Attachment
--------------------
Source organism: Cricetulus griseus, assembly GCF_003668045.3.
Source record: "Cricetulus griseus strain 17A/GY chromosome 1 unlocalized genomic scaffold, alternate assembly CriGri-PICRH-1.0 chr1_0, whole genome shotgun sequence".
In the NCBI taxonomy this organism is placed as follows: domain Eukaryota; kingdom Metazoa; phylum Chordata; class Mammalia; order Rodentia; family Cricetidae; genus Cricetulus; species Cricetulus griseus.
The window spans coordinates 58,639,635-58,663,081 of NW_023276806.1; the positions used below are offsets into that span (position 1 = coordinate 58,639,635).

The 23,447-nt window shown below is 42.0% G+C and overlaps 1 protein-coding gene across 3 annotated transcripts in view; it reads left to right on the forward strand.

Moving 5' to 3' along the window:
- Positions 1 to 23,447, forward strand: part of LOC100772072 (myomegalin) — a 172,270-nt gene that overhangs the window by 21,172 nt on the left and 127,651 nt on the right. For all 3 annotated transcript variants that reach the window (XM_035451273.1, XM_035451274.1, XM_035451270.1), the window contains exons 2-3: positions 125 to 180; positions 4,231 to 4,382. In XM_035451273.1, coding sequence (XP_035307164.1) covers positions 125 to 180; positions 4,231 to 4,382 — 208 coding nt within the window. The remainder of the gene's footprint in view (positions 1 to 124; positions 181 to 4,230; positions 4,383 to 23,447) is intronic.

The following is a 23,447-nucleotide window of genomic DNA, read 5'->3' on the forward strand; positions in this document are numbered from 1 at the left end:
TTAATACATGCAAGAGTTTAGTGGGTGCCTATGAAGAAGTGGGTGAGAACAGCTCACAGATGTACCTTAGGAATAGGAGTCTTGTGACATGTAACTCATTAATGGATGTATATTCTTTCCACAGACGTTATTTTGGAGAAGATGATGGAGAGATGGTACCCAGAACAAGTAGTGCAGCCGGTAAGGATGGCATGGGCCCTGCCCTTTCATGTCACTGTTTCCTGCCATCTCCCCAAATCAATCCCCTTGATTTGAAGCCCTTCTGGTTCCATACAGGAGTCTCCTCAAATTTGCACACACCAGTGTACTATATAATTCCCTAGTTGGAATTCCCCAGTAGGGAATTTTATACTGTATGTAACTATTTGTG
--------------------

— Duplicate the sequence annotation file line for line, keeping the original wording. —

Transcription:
Source organism: Cricetulus griseus, assembly GCF_003668045.3.
Source record: "Cricetulus griseus strain 17A/GY chromosome 1 unlocalized genomic scaffold, alternate assembly CriGri-PICRH-1.0 chr1_0, whole genome shotgun sequence".
In the NCBI taxonomy this organism is placed as follows: domain Eukaryota; kingdom Metazoa; phylum Chordata; class Mammalia; order Rodentia; family Cricetidae; genus Cricetulus; species Cricetulus griseus.
The window spans coordinates 58,639,635-58,663,081 of NW_023276806.1; the positions used below are offsets into that span (position 1 = coordinate 58,639,635).

The 23,447-nt window shown below is 42.0% G+C and overlaps 1 protein-coding gene across 3 annotated transcripts in view; it reads left to right on the forward strand.

Moving 5' to 3' along the window:
- Positions 1 to 23,447, forward strand: part of LOC100772072 (myomegalin) — a 172,270-nt gene that overhangs the window by 21,172 nt on the left and 127,651 nt on the right. For all 3 annotated transcript variants that reach the window (XM_035451273.1, XM_035451274.1, XM_035451270.1), the window contains exons 2-3: positions 125 to 180; positions 4,231 to 4,382. In XM_035451273.1, coding sequence (XP_035307164.1) covers positions 125 to 180; positions 4,231 to 4,382 — 208 coding nt within the window. The remainder of the gene's footprint in view (positions 1 to 124; positions 181 to 4,230; positions 4,383 to 23,447) is intronic.

The following is a 23,447-nucleotide window of genomic DNA, read 5'->3' on the forward strand; positions in this document are numbered from 1 at the left end:
TTAATACATGCAAGAGTTTAGTGGGTGCCTATGAAGAAGTGGGTGAGAACAGCTCACAGATGTACCTTAGGAATAGGAGTCTTGTGACATGTAACTCATTAATGGATGTATATTCTTTCCACAGACGTTATTTTGGAGAAGATGATGGAGAGATGGTACCCAGAACAAGTAGTGCAGCCGGTAAGGATGGCATGGGCCCTGCCCTTTCATGTCACTGTTTCCTGCCATCTCCCCAAATCAATCCCCTTGATTTGAAGCCCTTCTGGTTCCATACAGGAGTCTCCTCAAATTTGCACACACCAGTGTACTATATAATTCCCTAGTTGGAATTCCCCAGTAGGGAATTTTATACTGTATGTAACTATTTGTG